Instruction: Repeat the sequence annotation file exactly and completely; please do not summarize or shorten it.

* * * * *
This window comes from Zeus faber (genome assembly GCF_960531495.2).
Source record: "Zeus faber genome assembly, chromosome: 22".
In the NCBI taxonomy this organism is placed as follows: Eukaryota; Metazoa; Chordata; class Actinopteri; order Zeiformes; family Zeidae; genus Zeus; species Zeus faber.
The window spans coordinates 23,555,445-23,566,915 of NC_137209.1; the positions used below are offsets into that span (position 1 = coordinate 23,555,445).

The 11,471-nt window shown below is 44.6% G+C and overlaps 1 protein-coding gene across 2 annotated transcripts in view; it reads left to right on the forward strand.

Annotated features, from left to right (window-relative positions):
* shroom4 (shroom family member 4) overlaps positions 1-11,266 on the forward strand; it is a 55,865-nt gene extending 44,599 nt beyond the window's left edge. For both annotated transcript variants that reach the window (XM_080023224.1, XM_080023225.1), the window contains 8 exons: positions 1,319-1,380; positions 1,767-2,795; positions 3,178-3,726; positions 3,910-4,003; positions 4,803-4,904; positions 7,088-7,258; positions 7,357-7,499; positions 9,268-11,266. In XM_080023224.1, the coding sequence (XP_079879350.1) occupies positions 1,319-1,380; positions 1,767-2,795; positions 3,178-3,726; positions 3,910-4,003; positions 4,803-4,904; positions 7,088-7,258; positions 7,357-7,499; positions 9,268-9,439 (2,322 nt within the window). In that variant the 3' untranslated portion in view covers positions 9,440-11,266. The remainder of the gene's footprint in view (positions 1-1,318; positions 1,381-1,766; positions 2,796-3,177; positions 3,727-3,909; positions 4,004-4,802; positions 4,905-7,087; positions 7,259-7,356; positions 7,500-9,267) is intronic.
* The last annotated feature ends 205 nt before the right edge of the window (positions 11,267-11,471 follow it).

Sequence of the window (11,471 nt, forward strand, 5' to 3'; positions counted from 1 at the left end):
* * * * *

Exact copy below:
This window comes from Zeus faber (genome assembly GCF_960531495.2).
Source record: "Zeus faber genome assembly, chromosome: 22".
In the NCBI taxonomy this organism is placed as follows: Eukaryota; Metazoa; Chordata; class Actinopteri; order Zeiformes; family Zeidae; genus Zeus; species Zeus faber.
The window spans coordinates 23,555,445-23,566,915 of NC_137209.1; the positions used below are offsets into that span (position 1 = coordinate 23,555,445).

The 11,471-nt window shown below is 44.6% G+C and overlaps 1 protein-coding gene across 2 annotated transcripts in view; it reads left to right on the forward strand.

Annotated features, from left to right (window-relative positions):
* shroom4 (shroom family member 4) overlaps positions 1-11,266 on the forward strand; it is a 55,865-nt gene extending 44,599 nt beyond the window's left edge. For both annotated transcript variants that reach the window (XM_080023224.1, XM_080023225.1), the window contains 8 exons: positions 1,319-1,380; positions 1,767-2,795; positions 3,178-3,726; positions 3,910-4,003; positions 4,803-4,904; positions 7,088-7,258; positions 7,357-7,499; positions 9,268-11,266. In XM_080023224.1, the coding sequence (XP_079879350.1) occupies positions 1,319-1,380; positions 1,767-2,795; positions 3,178-3,726; positions 3,910-4,003; positions 4,803-4,904; positions 7,088-7,258; positions 7,357-7,499; positions 9,268-9,439 (2,322 nt within the window). In that variant the 3' untranslated portion in view covers positions 9,440-11,266. The remainder of the gene's footprint in view (positions 1-1,318; positions 1,381-1,766; positions 2,796-3,177; positions 3,727-3,909; positions 4,004-4,802; positions 4,905-7,087; positions 7,259-7,356; positions 7,500-9,267) is intronic.
* The last annotated feature ends 205 nt before the right edge of the window (positions 11,267-11,471 follow it).

Sequence of the window (11,471 nt, forward strand, 5' to 3'; positions counted from 1 at the left end):